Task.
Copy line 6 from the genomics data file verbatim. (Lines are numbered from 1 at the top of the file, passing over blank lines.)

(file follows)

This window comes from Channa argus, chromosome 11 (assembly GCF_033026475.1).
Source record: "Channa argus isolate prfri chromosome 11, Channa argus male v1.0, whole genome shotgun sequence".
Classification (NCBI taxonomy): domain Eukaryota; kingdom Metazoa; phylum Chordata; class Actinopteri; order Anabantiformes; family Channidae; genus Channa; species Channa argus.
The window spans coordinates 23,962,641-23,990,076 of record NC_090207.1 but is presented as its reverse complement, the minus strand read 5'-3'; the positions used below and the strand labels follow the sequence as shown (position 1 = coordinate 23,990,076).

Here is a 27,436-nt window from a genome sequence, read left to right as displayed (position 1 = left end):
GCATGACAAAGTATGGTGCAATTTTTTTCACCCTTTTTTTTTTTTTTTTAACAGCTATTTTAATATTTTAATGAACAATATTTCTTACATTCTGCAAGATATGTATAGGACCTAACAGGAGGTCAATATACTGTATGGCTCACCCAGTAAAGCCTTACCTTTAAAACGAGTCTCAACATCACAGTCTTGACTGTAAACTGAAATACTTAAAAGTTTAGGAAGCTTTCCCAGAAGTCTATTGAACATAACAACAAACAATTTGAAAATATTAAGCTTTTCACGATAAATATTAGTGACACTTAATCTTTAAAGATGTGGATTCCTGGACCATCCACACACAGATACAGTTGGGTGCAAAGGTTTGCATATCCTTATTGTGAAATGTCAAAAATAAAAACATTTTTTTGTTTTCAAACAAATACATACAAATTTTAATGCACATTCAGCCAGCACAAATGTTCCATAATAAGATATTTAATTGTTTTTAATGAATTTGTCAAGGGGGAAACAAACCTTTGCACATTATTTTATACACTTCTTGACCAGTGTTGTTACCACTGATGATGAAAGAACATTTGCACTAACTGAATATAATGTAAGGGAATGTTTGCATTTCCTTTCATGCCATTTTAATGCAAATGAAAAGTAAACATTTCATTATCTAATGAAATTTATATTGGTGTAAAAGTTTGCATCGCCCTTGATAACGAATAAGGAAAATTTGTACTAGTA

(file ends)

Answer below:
GCATGACAAAGTATGGTGCAATTTTTTTCACCCTTTTTTTTTTTTTTTTAACAGCTATTTTAATATTTTAATGAACAATATTTCTTACATTCTGCAAGATATGTATAGGACCTAACAGGAGGTCAATATACTGTATGGCTCACCCAGTAAAGCCTTACCTTTAAAACGAGTCTCAACATCACAGTCTTGACTGTAAACTGAAATACTTAAAAGTTTAGGAAGCTTTCCCAGAAGTCTATTGAACATAACAACAAACAATTTGAAAATATTAAGCTTTTCACGATAAATATTAGTGACACTTAATCTTTAAAGATGTGGATTCCTGGACCATCCACACACAGATACAGTTGGGTGCAAAGGTTTGCATATCCTTATTGTGAAATGTCAAAAATAAAAACATTTTTTTGTTTTCAAACAAATACATACAAATTTTAATGCACATTCAGCCAGCACAAATGTTCCATAATAAGATATTTAATTGTTTTTAATGAATTTGTCAAGGGGGAAACAAACCTTTGCACATTATTTTATACACTTCTTGACCAGTGTTGTTACCACTGATGATGAAAGAACATTTGCACTAACTGAATATAATGTAAGGGAATGTTTGCATTTCCTTTCATGCCATTTTAATGCAAATGAAAAGTAAACATTTCATTATCTAATGAAATTTATATTGGTGTAAAAGTTTGCATCGCCCTTGATAACGAATAAGGAAAATTTGTACTAGTA